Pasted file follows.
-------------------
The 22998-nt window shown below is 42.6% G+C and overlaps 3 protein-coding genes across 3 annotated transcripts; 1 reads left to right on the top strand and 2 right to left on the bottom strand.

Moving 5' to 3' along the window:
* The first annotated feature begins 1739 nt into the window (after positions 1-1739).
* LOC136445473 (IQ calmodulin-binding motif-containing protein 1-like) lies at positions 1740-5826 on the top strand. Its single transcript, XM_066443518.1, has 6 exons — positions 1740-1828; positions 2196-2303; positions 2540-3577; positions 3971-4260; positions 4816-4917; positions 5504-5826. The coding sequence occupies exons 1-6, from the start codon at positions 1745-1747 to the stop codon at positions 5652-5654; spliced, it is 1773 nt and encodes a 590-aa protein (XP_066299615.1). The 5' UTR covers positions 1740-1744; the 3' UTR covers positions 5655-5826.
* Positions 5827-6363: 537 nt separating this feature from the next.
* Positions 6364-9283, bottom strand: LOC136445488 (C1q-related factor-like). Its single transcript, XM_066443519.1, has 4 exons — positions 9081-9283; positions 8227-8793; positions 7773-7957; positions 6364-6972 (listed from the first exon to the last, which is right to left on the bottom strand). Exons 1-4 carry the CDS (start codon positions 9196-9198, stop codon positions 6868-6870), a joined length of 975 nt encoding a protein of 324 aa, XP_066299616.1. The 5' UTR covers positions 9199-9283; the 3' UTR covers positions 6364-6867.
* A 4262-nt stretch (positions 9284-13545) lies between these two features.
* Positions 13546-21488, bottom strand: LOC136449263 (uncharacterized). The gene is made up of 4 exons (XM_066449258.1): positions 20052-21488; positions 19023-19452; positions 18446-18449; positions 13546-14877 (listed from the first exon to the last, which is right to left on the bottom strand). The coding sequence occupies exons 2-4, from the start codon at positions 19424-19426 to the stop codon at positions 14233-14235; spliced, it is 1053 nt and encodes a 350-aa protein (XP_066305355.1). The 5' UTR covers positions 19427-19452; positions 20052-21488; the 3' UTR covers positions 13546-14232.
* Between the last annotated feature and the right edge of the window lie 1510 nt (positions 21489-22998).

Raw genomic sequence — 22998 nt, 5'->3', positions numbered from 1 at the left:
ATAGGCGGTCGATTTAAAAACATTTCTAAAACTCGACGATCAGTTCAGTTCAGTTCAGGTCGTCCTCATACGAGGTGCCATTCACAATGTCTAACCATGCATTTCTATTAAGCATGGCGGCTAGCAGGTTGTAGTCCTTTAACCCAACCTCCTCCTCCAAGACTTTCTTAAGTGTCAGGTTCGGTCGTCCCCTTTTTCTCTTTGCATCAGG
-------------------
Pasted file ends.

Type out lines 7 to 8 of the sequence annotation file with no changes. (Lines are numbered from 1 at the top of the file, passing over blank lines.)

* A 4262-nt stretch (positions 9284-13545) lies between these two features.
* Positions 13546-21488, bottom strand: LOC136449263 (uncharacterized). The gene is made up of 4 exons (XM_066449258.1): positions 20052-21488; positions 19023-19452; positions 18446-18449; positions 13546-14877 (listed from the first exon to the last, which is right to left on the bottom strand). The coding sequence occupies exons 2-4, from the start codon at positions 19424-19426 to the stop codon at positions 14233-14235; spliced, it is 1053 nt and encodes a 350-aa protein (XP_066305355.1). The 5' UTR covers positions 19427-19452; positions 20052-21488; the 3' UTR covers positions 13546-14232.